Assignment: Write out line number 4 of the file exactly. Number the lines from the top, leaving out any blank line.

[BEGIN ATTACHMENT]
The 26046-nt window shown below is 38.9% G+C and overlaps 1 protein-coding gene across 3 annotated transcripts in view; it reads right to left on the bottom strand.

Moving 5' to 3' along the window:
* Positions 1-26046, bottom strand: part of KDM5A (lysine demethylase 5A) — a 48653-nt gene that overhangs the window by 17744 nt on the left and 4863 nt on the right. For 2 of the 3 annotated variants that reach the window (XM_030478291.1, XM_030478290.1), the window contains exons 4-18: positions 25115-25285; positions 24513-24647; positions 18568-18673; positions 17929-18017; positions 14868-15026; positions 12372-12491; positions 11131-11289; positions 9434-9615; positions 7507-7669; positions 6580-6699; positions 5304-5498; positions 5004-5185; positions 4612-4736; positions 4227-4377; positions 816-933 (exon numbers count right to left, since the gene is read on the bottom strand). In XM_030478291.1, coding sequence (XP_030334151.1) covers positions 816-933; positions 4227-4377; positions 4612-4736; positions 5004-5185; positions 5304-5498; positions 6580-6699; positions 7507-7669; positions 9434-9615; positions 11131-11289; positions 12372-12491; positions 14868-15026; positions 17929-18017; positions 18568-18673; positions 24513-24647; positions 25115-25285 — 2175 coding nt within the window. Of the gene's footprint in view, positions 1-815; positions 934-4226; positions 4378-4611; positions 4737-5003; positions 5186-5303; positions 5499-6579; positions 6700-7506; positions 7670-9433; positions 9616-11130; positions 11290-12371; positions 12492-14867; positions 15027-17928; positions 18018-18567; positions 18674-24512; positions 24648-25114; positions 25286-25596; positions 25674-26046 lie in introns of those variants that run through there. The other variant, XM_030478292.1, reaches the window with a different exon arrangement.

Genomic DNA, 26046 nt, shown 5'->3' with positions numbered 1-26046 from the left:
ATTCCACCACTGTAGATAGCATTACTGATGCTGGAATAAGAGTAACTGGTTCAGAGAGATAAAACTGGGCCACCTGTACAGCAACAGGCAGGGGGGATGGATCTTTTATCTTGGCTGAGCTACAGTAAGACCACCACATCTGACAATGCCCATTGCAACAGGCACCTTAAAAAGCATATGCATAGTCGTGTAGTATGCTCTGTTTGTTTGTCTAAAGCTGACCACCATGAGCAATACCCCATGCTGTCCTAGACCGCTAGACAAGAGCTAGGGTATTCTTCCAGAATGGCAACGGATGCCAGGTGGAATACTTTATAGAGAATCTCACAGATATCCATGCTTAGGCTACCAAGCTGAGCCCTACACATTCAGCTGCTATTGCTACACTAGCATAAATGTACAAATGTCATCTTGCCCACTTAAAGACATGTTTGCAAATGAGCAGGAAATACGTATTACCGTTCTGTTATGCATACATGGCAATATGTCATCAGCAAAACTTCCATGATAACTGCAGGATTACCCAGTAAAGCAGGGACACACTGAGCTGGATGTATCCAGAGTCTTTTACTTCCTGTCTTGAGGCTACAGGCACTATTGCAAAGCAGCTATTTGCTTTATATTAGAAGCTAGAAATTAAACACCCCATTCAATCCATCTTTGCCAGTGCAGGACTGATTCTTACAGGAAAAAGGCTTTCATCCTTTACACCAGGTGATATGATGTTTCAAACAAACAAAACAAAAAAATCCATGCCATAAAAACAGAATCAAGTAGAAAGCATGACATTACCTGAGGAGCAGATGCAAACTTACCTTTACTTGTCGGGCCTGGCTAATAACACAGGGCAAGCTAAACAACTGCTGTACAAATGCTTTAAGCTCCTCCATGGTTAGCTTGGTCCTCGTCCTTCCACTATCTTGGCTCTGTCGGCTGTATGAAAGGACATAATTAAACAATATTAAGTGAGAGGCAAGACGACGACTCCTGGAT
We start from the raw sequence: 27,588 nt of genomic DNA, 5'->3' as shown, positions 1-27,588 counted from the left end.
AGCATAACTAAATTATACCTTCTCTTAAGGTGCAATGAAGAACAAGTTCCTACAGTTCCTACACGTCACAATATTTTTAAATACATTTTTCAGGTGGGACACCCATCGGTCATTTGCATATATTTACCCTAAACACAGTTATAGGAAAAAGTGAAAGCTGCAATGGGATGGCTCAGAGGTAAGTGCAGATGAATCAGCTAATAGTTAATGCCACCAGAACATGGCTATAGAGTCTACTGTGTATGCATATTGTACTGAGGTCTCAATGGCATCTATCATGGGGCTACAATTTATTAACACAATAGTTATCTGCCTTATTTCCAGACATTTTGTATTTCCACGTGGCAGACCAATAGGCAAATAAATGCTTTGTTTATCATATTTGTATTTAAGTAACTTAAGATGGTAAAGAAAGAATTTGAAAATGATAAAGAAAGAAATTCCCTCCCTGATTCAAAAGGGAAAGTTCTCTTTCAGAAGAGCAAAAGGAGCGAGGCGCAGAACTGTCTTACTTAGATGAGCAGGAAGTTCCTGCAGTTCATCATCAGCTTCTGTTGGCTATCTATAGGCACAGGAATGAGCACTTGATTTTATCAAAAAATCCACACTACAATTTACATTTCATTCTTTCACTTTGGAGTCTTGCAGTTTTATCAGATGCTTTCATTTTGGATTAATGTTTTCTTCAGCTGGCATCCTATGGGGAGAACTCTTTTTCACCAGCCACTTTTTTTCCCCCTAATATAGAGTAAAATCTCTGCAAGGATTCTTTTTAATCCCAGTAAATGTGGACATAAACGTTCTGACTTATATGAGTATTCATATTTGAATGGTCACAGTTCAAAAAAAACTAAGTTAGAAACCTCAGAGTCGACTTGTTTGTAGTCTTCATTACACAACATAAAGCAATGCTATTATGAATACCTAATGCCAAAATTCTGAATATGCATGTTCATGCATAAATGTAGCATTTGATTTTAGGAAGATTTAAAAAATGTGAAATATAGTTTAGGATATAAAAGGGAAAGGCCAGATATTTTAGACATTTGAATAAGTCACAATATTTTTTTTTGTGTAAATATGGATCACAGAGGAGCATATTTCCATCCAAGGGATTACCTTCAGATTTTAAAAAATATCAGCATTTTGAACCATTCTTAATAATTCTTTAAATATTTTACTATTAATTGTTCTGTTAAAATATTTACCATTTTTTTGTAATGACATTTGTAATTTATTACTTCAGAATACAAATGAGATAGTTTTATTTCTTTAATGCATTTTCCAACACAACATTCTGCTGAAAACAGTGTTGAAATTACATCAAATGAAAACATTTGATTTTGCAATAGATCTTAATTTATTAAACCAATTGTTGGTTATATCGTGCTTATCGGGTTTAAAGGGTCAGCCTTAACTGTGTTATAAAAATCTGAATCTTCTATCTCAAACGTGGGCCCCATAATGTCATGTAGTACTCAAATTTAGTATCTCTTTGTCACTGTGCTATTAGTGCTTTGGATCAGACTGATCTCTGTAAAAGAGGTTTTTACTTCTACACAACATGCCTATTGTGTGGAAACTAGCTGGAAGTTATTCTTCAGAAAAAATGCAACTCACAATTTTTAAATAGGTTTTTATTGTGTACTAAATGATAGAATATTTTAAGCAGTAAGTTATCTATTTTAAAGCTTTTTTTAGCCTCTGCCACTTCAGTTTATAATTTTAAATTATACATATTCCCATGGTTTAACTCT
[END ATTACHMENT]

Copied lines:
Genomic DNA, 26046 nt, shown 5'->3' with positions numbered 1-26046 from the left: